It's also a silence that extends, most brilliantly, to its online vision. Co-operative partners are graciously dropped into the game, their appearance ageless, sexless and, most importantly, mute. Stripped of such vestiges, it makes for a connection perhaps more profound than any other online game has managed. "'People will venture out to the height of the mountain to seek for wonder,'" Chen recited as he shared his love of third century philosopher Augustine over a burger with Simon Parkin. "'They will stand and stare at the width of the ocean to be filled with wonder. But they will pass one another in the street and feel nothing. Yet every individual is a miracle. How strange that nobody sees the wonder in one another.'" The best way to discover the wonder in one another, Journey suggests, is to shut us all the hell up.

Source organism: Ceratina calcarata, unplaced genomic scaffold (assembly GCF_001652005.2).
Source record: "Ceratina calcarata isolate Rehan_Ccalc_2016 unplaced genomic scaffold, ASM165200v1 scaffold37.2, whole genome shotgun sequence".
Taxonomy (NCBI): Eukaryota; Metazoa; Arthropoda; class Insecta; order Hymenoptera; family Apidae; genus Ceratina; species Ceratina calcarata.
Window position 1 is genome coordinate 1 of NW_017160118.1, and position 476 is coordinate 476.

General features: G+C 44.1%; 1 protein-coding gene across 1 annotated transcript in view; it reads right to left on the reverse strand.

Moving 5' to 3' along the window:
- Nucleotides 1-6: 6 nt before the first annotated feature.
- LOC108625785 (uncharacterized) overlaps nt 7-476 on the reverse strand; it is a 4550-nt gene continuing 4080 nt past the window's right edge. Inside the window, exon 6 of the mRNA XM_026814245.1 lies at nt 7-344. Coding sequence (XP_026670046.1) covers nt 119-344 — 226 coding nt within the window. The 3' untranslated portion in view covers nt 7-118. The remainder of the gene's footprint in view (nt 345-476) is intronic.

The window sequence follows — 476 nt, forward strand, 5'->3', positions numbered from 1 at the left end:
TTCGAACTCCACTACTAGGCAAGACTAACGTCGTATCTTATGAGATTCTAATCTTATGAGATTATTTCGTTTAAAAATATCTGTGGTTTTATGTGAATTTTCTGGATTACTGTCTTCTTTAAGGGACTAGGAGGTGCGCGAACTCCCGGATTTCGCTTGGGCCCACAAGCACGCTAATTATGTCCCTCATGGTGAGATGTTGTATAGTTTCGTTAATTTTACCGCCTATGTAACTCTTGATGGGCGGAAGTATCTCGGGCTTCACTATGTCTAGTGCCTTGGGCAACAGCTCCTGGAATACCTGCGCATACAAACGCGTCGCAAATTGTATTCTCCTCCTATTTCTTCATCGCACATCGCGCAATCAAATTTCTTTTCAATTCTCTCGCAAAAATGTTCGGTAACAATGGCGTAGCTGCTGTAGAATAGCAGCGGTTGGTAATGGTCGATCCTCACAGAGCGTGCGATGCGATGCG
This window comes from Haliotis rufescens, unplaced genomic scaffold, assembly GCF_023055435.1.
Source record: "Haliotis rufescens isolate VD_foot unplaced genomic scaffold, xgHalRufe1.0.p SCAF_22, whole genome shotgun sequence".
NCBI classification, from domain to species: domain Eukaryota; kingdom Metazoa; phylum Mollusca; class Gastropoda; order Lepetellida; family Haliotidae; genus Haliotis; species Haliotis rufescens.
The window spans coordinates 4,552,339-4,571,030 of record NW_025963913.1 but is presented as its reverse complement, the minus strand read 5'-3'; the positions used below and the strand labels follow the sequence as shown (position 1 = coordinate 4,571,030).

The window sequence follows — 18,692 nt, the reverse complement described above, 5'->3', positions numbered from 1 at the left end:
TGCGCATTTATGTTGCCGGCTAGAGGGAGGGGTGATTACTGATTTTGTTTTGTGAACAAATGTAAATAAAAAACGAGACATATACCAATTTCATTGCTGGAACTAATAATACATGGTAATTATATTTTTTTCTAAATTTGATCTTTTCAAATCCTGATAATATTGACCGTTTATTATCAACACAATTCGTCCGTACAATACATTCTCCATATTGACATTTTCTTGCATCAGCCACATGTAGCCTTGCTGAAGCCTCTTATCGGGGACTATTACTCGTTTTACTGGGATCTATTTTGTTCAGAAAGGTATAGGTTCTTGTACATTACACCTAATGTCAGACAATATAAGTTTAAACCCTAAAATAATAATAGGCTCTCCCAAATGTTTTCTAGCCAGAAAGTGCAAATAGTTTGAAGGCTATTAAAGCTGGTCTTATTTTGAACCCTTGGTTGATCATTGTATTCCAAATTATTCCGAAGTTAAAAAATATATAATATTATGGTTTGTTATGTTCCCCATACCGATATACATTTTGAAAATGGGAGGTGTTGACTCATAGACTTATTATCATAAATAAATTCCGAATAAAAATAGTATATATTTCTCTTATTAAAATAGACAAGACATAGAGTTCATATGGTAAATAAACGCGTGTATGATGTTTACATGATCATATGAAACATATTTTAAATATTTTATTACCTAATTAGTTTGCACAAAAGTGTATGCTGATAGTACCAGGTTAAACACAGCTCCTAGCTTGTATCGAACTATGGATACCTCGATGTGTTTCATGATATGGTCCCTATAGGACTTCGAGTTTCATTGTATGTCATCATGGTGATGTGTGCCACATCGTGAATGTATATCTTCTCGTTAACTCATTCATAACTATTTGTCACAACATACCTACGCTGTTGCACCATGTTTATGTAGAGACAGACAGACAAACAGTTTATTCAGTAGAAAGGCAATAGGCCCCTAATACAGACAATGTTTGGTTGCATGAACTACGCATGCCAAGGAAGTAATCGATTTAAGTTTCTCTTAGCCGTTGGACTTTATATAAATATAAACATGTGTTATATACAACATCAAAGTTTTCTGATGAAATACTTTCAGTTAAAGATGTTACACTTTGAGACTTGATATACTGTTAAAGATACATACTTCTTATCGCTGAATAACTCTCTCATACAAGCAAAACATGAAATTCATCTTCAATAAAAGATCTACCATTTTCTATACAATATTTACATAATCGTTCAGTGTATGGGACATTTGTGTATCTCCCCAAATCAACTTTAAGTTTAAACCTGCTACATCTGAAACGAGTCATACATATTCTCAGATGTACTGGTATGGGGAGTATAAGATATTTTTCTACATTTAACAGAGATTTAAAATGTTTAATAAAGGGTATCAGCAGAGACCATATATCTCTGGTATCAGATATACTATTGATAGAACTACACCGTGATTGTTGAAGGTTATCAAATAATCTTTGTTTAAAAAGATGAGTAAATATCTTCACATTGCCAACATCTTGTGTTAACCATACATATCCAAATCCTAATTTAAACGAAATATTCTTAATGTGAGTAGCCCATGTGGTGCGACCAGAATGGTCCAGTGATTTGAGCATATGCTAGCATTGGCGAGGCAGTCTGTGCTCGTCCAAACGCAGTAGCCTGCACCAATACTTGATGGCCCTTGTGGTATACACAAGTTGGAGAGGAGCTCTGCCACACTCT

"Early versions of the game included a hand-holding mechanic between players, building on Chen's vision of the perfect online experience being about helping others, and being helped, yet the most affecting connection ends up being the one made with no contact."
Journey's vision of co-op feels like a witty inverse of the simple rumbling tug that lent Ico so much of its emotional weight, yet it has much the same effect. Early versions of the game included a hand-holding mechanic between players, building on Chen's vision of the perfect online experience being about helping others, and being helped, yet the most affecting connection ends up being the one made with no contact. It's a fascinating quirk of design, the kind you wonder whether Team Ico may have ended up with had they applied their craft to online.